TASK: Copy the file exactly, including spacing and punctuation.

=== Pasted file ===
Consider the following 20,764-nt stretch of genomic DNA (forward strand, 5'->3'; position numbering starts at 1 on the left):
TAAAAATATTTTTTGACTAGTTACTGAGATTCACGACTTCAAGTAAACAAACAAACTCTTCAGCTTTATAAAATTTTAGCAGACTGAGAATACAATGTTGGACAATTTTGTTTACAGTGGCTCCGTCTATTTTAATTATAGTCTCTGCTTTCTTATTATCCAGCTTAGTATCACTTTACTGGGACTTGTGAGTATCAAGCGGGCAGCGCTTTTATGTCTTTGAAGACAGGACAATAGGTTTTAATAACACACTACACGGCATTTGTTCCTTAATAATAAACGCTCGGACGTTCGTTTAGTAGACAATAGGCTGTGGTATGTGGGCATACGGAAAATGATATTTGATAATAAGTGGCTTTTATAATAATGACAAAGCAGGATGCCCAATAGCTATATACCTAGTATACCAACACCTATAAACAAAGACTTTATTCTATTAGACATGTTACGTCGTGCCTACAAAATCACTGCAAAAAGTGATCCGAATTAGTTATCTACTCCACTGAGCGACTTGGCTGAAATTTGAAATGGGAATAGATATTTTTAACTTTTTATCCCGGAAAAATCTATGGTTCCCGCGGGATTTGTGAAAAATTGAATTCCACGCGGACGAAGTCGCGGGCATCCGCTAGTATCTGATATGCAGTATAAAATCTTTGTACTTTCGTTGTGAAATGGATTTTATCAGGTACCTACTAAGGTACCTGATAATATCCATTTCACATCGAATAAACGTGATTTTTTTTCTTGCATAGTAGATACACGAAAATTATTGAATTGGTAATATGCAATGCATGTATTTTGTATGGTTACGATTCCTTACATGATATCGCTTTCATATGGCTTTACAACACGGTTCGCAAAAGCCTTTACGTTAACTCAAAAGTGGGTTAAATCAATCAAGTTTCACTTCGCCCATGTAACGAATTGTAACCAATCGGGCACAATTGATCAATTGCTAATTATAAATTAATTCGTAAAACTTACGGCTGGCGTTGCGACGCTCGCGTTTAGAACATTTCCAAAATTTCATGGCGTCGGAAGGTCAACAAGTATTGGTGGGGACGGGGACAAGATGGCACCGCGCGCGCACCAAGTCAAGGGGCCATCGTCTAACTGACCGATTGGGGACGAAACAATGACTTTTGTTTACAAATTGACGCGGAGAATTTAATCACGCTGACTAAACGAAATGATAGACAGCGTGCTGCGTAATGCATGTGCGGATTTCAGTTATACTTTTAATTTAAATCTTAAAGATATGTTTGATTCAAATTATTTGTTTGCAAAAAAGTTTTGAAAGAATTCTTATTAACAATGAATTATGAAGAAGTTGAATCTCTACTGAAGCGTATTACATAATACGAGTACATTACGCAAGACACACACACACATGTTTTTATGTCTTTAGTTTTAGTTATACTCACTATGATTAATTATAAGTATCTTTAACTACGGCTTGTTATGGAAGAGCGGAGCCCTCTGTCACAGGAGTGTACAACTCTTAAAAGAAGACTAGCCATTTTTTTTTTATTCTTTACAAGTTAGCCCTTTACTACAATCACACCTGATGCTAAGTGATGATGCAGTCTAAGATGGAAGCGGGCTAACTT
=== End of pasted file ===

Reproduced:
Consider the following 20,764-nt stretch of genomic DNA (forward strand, 5'->3'; position numbering starts at 1 on the left):
TAAAAATATTTTTTGACTAGTTACTGAGATTCACGACTTCAAGTAAACAAACAAACTCTTCAGCTTTATAAAATTTTAGCAGACTGAGAATACAATGTTGGACAATTTTGTTTACAGTGGCTCCGTCTATTTTAATTATAGTCTCTGCTTTCTTATTATCCAGCTTAGTATCACTTTACTGGGACTTGTGAGTATCAAGCGGGCAGCGCTTTTATGTCTTTGAAGACAGGACAATAGGTTTTAATAACACACTACACGGCATTTGTTCCTTAATAATAAACGCTCGGACGTTCGTTTAGTAGACAATAGGCTGTGGTATGTGGGCATACGGAAAATGATATTTGATAATAAGTGGCTTTTATAATAATGACAAAGCAGGATGCCCAATAGCTATATACCTAGTATACCAACACCTATAAACAAAGACTTTATTCTATTAGACATGTTACGTCGTGCCTACAAAATCACTGCAAAAAGTGATCCGAATTAGTTATCTACTCCACTGAGCGACTTGGCTGAAATTTGAAATGGGAATAGATATTTTTAACTTTTTATCCCGGAAAAATCTATGGTTCCCGCGGGATTTGTGAAAAATTGAATTCCACGCGGACGAAGTCGCGGGCATCCGCTAGTATCTGATATGCAGTATAAAATCTTTGTACTTTCGTTGTGAAATGGATTTTATCAGGTACCTACTAAGGTACCTGATAATATCCATTTCACATCGAATAAACGTGATTTTTTTTCTTGCATAGTAGATACACGAAAATTATTGAATTGGTAATATGCAATGCATGTATTTTGTATGGTTACGATTCCTTACATGATATCGCTTTCATATGGCTTTACAACACGGTTCGCAAAAGCCTTTACGTTAACTCAAAAGTGGGTTAAATCAATCAAGTTTCACTTCGCCCATGTAACGAATTGTAACCAATCGGGCACAATTGATCAATTGCTAATTATAAATTAATTCGTAAAACTTACGGCTGGCGTTGCGACGCTCGCGTTTAGAACATTTCCAAAATTTCATGGCGTCGGAAGGTCAACAAGTATTGGTGGGGACGGGGACAAGATGGCACCGCGCGCGCACCAAGTCAAGGGGCCATCGTCTAACTGACCGATTGGGGACGAAACAATGACTTTTGTTTACAAATTGACGCGGAGAATTTAATCACGCTGACTAAACGAAATGATAGACAGCGTGCTGCGTAATGCATGTGCGGATTTCAGTTATACTTTTAATTTAAATCTTAAAGATATGTTTGATTCAAATTATTTGTTTGCAAAAAAGTTTTGAAAGAATTCTTATTAACAATGAATTATGAAGAAGTTGAATCTCTACTGAAGCGTATTACATAATACGAGTACATTACGCAAGACACACACACACATGTTTTTATGTCTTTAGTTTTAGTTATACTCACTATGATTAATTATAAGTATCTTTAACTACGGCTTGTTATGGAAGAGCGGAGCCCTCTGTCACAGGAGTGTACAACTCTTAAAAGAAGACTAGCCATTTTTTTTTTATTCTTTACAAGTTAGCCCTTTACTACAATCACACCTGATGCTAAGTGATGATGCAGTCTAAGATGGAAGCGGGCTAACTT